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What Questions Should I Ask About My Insurance Policy?

By The Husband and Wife Law Team on March 8, 2020

While some people view auto insurance as just a legal requirement, it is a critical aspect of protecting your financial health. When you are choosing an auto insurance policy, it is essential that you know the types of coverage available, what your plan covers, and what might happen to your premium if you are involved in an accident. If you’ve already been in an accident, the things you say to an insurance company can impact whether your claim is successful. Understanding what to say and what not to say is vital.

What Coverage Should I Have?

There are several forms of auto insurance, many of which are voluntary. The minimum required insurance in Arizona includes:

  • A minimum of $15,000 per person or $30,000 per accident in bodily injury coverage
  • A minimum of $10,000 in property damage coverage

However, if you’re involved in an accident and the damages are higher, you may find yourself in financial trouble, paying for additional costs out of pocket. We recommend maintaining higher levels of protection in your auto insurance and ensuring you have additional voluntary coverage such as:

  • Uninsured/underinsured motorist (UIM) coverage: If you’re the victim in an accident with someone who flees the scene, is underinsured, or doesn’t have insurance at all, you can find yourself without any recourse unless you have UIM coverage.
  • Comprehensive coverage: Comprehensive coverage covers things like car theft, vandalism, and other acts out of your control.

We recommend locating your auto insurance policy, looking it over, and possibly increasing your coverage to ensure you and your loved ones are fully insured.

How to Speak to Insurance Agencies After an Accident

After an accident, you are required to contact your insurance agent to report the accident, and the other driver’s insurance agency will contact you. How and what you communicate in those conversations is very important, as a single misstatement can render your claim invalid or dramatically reduce the compensation you can recover. We recommend you limit your communication with insurance agencies in the following ways:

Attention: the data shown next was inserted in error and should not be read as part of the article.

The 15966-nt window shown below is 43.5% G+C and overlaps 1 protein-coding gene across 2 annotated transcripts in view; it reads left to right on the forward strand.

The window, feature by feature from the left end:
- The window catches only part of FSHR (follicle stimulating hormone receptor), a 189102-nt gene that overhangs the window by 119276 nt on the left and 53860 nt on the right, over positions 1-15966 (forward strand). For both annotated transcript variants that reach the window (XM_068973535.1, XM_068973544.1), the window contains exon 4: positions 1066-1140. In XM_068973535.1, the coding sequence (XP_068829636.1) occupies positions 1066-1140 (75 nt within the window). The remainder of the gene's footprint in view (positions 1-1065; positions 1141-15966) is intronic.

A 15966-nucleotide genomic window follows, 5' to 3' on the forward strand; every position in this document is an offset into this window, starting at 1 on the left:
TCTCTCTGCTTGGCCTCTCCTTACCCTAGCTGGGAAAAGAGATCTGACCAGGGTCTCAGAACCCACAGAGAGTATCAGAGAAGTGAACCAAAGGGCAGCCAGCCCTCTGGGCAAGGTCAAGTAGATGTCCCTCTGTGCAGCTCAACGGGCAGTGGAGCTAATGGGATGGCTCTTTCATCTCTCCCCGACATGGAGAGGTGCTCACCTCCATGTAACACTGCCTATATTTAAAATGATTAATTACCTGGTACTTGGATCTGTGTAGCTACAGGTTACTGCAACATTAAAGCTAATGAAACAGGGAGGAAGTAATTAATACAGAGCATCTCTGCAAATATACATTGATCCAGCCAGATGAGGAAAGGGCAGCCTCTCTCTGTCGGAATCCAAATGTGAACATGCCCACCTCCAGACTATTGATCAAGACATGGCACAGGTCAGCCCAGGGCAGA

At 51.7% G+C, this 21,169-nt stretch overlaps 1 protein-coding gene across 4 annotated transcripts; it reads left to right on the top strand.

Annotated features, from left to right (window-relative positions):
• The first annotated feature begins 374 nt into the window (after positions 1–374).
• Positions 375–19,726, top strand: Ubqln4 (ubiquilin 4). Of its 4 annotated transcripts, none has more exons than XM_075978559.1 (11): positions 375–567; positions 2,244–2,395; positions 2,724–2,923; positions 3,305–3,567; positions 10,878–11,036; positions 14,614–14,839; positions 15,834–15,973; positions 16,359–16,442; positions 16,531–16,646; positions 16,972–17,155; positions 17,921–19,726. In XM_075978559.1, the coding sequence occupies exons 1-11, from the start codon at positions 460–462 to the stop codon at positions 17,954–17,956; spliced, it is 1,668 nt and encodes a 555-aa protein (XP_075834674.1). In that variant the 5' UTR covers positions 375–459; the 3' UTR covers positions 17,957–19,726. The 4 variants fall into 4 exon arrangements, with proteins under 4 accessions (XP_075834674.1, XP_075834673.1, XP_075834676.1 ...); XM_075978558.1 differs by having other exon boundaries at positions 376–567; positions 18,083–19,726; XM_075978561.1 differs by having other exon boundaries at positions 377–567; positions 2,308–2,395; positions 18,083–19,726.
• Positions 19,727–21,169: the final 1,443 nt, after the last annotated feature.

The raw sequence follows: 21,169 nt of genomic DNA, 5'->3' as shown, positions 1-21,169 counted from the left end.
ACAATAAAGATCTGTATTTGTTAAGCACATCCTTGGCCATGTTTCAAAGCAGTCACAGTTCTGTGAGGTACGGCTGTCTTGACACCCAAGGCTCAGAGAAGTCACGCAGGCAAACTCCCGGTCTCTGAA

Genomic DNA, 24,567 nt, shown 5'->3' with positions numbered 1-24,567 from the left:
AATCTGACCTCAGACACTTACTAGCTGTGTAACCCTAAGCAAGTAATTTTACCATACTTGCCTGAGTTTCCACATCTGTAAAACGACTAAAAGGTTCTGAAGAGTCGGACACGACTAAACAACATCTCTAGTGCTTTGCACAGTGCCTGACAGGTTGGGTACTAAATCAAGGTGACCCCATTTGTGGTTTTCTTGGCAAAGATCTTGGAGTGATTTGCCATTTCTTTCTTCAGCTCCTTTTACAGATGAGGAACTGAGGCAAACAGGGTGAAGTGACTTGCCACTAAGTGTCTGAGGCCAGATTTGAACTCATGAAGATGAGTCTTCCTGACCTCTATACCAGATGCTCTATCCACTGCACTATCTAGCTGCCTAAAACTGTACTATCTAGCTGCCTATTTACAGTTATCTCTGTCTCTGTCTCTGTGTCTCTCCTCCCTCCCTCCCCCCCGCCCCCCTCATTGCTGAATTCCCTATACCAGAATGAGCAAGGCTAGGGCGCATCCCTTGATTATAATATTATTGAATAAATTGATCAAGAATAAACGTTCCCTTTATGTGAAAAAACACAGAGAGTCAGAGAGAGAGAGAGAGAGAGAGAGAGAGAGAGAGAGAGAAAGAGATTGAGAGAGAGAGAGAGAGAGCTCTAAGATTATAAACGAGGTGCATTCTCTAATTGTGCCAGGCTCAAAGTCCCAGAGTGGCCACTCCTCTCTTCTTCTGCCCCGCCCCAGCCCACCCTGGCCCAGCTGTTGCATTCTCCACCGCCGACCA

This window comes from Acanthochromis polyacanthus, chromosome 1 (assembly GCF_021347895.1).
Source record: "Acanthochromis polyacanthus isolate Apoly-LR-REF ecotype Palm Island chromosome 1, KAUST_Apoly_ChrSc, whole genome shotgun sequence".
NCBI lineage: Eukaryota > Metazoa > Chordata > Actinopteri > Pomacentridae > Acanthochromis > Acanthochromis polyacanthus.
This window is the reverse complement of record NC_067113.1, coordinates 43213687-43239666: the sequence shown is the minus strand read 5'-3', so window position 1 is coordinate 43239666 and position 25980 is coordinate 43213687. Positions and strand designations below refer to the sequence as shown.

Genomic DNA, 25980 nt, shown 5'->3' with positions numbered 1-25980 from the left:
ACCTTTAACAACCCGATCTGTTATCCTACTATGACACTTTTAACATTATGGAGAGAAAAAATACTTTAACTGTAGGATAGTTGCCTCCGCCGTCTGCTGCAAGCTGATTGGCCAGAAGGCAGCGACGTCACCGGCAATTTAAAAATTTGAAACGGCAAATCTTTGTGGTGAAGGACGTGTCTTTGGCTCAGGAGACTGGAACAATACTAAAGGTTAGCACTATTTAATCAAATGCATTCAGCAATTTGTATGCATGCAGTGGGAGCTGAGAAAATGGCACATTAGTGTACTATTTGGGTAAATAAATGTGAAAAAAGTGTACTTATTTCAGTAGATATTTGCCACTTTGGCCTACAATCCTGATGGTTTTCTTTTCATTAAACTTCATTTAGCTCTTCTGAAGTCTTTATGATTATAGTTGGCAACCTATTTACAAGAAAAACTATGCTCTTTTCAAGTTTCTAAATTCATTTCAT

• Deal only in facts: When you speak to an insurance adjuster for the at-fault party, you must understand that their job is to settle your case for as little as possible. They aren’t there to help you, no matter what they say or how sincere they sound. If you have to speak to them at all, deal only in facts, but don’t provide any opinions or evaluations, or admit anything.
  • Never admit fault: If anyone states that you were at fault and tries to get you to agree, say nothing. Without understanding all aspects of the accident (including whether the other driver was under the influence, distracted, or violating another law), it is impossible to know whether it was your fault.
  • Realize your call is being recorded: When you’re on the phone with an adjuster, anything you say is recorded or noted down and can be used to reduce the value of your claim.
  • Have your lawyer handle all communication: The safest way to handle an insurance claim is to have all communication go through your auto accident attorney. At Breyer Law Offices, P.C., our team of veteran auto accident attorneys know the law inside-out, and when we take on a case, we pursue the maximum possible in damages.

Posted in: Auto Insurance

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